It was also during this time that Lange's most beautiful pocket watches were produced -- among them, a spectacular Grande Complication repeating pocket watch with split-seconds chronograph, perpetual calendar and moon phase, circa 1908.

The Lange family house was the birthplace of Adolph Lange's grandchildren and great-grandchildren, and it was here that Walter Lange spent his childhood and youth. On May 8, 1945, the main production building -- known as the "hangar" -- was demolished in a bombing raid. Shortly after it was rebuilt, the A. Lange & Sohne Company was expropriated by the Socialist government and all the buildings seized. Like so many watch companies, the production of high-quality wrist watches and pocket watches came to a grinding halt.

The reunification of Germany gave Walter Lange the courage to claim the legacy of a family tradition that he had given up on. On December 7, 1990, 145 years to the day after his great-grandfather Adolph Lange founded the business, he arrived in Glashutte and started a new company, Lange Uhren GmbH.

The news spread like wildfire -- "Herr Lange is back!" Job applications came flooding in; many of the keen young hopefuls presented themselves as descendants of earlier Lange employees whom Walter Lange knew personally. He was thus able to quickly recruit a core workforce from the best craftsmen in Glashutte. It was a far cry from the circumstances surrounding Adolph Lange's endeavor in 1845, when he had to train raw farm lads and simple laborers in the delicate work of watchmaking.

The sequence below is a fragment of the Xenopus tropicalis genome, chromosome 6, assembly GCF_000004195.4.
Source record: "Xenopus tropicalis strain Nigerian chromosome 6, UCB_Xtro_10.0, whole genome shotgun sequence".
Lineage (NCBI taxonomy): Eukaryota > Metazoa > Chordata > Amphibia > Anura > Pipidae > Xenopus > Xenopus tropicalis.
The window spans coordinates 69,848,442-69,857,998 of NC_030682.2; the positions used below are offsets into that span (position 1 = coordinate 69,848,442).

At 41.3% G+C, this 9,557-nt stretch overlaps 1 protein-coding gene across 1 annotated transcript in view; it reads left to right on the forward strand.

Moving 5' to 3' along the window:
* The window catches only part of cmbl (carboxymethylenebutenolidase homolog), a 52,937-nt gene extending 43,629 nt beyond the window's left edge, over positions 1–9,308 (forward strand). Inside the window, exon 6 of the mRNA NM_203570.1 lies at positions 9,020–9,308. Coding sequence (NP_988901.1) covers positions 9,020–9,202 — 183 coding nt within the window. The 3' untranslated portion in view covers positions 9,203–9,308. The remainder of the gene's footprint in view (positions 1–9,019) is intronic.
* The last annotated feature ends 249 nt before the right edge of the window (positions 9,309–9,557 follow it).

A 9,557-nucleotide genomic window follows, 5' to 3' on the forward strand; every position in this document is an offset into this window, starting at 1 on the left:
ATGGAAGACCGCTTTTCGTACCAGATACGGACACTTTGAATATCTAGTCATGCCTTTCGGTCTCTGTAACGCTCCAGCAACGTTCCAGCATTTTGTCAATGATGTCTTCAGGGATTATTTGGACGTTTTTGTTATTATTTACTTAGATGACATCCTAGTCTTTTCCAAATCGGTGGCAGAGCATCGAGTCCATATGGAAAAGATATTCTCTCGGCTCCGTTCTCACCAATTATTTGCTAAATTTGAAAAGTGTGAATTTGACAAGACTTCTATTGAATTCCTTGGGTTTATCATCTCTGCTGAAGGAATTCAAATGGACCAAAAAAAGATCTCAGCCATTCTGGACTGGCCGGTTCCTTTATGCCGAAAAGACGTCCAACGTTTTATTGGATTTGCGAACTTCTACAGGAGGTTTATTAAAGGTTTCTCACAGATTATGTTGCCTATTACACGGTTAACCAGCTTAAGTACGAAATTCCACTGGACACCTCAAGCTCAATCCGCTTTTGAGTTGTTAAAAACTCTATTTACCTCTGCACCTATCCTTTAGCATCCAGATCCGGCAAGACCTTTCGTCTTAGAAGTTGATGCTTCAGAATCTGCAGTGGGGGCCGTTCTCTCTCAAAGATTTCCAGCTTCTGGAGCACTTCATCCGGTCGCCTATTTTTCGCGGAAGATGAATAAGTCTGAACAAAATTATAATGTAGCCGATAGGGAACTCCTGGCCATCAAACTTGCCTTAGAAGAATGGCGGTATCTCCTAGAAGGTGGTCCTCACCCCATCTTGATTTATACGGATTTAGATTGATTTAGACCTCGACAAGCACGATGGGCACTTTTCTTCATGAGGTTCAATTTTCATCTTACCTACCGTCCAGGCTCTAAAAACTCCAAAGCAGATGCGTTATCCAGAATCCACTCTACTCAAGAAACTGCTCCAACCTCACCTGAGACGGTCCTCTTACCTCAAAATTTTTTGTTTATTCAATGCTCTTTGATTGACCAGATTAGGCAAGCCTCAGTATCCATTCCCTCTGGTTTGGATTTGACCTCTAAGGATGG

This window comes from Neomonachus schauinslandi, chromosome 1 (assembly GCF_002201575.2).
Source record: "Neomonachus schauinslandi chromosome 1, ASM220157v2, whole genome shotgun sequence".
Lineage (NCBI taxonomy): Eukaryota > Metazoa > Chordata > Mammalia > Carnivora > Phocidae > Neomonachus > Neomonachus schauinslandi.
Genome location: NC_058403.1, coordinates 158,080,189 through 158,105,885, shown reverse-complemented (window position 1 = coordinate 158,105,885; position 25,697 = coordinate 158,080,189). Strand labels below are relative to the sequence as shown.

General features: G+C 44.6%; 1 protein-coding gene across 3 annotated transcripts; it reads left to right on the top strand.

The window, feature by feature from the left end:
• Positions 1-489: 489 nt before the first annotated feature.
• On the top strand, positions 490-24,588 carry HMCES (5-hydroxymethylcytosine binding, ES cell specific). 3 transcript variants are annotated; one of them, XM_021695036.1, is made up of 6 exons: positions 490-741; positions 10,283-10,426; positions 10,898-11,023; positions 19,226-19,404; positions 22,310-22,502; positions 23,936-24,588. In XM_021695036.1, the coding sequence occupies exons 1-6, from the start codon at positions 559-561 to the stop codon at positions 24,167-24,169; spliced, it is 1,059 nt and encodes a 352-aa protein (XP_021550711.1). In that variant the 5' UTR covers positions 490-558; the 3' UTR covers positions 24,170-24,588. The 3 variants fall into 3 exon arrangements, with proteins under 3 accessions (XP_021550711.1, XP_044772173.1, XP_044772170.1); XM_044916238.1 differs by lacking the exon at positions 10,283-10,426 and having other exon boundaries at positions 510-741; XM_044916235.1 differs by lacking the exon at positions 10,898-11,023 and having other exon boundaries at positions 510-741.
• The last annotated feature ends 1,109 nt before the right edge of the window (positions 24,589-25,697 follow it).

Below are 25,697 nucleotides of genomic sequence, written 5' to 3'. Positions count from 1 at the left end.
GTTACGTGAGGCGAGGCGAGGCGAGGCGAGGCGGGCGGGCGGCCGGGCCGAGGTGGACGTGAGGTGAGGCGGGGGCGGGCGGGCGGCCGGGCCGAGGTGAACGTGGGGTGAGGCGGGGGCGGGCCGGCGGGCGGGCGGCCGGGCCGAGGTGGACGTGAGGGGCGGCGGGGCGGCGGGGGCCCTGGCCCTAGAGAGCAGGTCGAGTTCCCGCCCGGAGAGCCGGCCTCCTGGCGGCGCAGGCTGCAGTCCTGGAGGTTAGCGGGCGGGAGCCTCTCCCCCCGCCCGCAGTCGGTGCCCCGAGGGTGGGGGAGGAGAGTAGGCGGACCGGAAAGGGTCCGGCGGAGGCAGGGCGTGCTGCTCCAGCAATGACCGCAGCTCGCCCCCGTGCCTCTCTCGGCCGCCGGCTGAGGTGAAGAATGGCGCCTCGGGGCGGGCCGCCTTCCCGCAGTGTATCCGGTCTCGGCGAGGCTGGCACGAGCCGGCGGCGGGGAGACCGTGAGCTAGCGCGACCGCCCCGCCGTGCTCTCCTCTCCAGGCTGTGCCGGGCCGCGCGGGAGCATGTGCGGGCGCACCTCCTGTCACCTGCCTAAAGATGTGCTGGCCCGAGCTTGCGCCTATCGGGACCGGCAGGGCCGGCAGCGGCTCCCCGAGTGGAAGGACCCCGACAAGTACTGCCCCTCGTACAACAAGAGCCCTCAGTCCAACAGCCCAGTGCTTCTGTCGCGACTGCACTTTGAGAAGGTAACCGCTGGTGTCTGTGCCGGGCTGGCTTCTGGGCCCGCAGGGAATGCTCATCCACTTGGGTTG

Unfortunately, no suitable factory premises were available, and efforts to reclaim or repurchase the old Lange family buildings were unsuccessful. So it was in the former premises of the precision clock manufacturers, Strasser & Rohde, that the new production facility could be set up. The building was subsequently converted into one of the finest horological workshops, boasting the latest in modern technology, and it was in 1994 that the company produced watches that once again bore the celebrated name of A. Lange & Sohne.

Today, Lange watches are a truly unique product. Although plates, bridges, steel parts, wheels and pinions are cut with exceptional precision by the most advanced computer-aided machine tools, they are always finished, decorated and engraved by hand. Movements are meticulously assembled and adjusted in five positions. Gold or blued steel hands indicate the time and other functions on solid silver dials, and each masterpiece is housed in a case of gold or platinum.